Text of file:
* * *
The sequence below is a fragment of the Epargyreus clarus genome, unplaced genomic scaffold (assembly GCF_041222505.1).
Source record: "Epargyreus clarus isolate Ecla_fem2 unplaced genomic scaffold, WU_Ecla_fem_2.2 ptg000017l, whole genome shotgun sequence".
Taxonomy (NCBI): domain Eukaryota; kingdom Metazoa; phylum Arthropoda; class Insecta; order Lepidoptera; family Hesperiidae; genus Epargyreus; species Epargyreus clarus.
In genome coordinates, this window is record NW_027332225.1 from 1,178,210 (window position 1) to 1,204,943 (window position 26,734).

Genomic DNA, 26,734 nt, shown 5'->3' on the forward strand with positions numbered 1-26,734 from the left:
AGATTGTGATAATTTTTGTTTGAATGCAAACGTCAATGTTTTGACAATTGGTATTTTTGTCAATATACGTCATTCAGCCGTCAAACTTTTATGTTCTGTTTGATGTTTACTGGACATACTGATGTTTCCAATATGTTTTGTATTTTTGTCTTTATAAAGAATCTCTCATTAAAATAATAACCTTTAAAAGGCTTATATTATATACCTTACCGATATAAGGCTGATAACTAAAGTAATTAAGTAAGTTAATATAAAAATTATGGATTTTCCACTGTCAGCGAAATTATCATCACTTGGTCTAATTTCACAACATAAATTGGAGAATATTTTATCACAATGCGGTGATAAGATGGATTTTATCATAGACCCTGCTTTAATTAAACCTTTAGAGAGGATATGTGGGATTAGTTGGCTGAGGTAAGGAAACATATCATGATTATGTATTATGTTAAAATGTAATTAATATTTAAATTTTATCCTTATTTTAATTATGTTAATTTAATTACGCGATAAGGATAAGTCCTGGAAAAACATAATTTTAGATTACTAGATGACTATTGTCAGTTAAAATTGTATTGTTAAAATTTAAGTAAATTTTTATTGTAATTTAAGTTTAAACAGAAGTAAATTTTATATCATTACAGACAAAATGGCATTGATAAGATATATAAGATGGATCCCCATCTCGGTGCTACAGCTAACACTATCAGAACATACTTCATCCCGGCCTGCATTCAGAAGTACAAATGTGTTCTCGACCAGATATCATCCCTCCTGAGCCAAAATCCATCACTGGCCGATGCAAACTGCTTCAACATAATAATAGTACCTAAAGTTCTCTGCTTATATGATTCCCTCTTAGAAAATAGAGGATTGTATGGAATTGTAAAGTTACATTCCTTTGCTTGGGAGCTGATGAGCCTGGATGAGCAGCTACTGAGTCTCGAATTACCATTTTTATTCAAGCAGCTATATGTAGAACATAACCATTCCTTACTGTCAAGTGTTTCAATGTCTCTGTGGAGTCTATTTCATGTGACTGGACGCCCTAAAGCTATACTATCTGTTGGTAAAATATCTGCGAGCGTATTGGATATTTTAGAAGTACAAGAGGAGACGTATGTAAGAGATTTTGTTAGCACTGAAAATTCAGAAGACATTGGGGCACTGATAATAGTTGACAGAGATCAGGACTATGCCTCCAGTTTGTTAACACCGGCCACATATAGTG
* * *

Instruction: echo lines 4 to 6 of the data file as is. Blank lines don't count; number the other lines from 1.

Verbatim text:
In genome coordinates, this window is record NW_027332225.1 from 1,178,210 (window position 1) to 1,204,943 (window position 26,734).

Genomic DNA, 26,734 nt, shown 5'->3' on the forward strand with positions numbered 1-26,734 from the left:
AGATTGTGATAATTTTTGTTTGAATGCAAACGTCAATGTTTTGACAATTGGTATTTTTGTCAATATACGTCATTCAGCCGTCAAACTTTTATGTTCTGTTTGATGTTTACTGGACATACTGATGTTTCCAATATGTTTTGTATTTTTGTCTTTATAAAGAATCTCTCATTAAAATAATAACCTTTAAAAGGCTTATATTATATACCTTACCGATATAAGGCTGATAACTAAAGTAATTAAGTAAGTTAATATAAAAATTATGGATTTTCCACTGTCAGCGAAATTATCATCACTTGGTCTAATTTCACAACATAAATTGGAGAATATTTTATCACAATGCGGTGATAAGATGGATTTTATCATAGACCCTGCTTTAATTAAACCTTTAGAGAGGATATGTGGGATTAGTTGGCTGAGGTAAGGAAACATATCATGATTATGTATTATGTTAAAATGTAATTAATATTTAAATTTTATCCTTATTTTAATTATGTTAATTTAATTACGCGATAAGGATAAGTCCTGGAAAAACATAATTTTAGATTACTAGATGACTATTGTCAGTTAAAATTGTATTGTTAAAATTTAAGTAAATTTTTATTGTAATTTAAGTTTAAACAGAAGTAAATTTTATATCATTACAGACAAAATGGCATTGATAAGATATATAAGATGGATCCCCATCTCGGTGCTACAGCTAACACTATCAGAACATACTTCATCCCGGCCTGCATTCAGAAGTACAAATGTGTTCTCGACCAGATATCATCCCTCCTGAGCCAAAATCCATCACTGGCCGATGCAAACTGCTTCAACATAATAATAGTACCTAAAGTTCTCTGCTTATATGATTCCCTCTTAGAAAATAGAGGATTGTATGGAATTGTAAAGTTACATTCCTTTGCTTGGGAGCTGATGAGCCTGGATGAGCAGCTACTGAGTCTCGAATTACCATTTTTATTCAAGCAGCTATATGTAGAACATAACCATTCCTTACTGTCAAGTGTTTCAATGTCTCTGTGGAGTCTATTTCATGTGACTGGACGCCCTAAAGCTATACTATCTGTTGGTAAAATATCTGCGAGCGTATTGGATATTTTAGAAGTACAAGAGGAGACGTATGTAAGAGATTTTGTTAGCACTGAAAATTCAGAAGACATTGGGGCACTGATAATAGTTGACAGAGATCAGGACTATGCCTCCAGTTTGTTAACACCGGCCACATATAGTG